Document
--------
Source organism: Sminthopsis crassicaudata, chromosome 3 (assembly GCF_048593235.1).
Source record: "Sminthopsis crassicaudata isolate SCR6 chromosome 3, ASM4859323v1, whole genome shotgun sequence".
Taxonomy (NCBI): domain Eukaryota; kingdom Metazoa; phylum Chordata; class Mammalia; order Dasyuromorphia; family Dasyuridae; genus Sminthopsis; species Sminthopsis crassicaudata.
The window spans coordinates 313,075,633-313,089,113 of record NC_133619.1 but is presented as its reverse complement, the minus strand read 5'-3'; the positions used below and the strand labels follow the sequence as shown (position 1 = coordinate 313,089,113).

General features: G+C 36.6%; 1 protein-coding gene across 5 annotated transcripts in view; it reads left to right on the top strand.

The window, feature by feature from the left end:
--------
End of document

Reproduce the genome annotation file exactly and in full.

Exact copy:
Source organism: Sminthopsis crassicaudata, chromosome 3 (assembly GCF_048593235.1).
Source record: "Sminthopsis crassicaudata isolate SCR6 chromosome 3, ASM4859323v1, whole genome shotgun sequence".
Taxonomy (NCBI): domain Eukaryota; kingdom Metazoa; phylum Chordata; class Mammalia; order Dasyuromorphia; family Dasyuridae; genus Sminthopsis; species Sminthopsis crassicaudata.
The window spans coordinates 313,075,633-313,089,113 of record NC_133619.1 but is presented as its reverse complement, the minus strand read 5'-3'; the positions used below and the strand labels follow the sequence as shown (position 1 = coordinate 313,089,113).

General features: G+C 36.6%; 1 protein-coding gene across 5 annotated transcripts in view; it reads left to right on the top strand.

The window, feature by feature from the left end: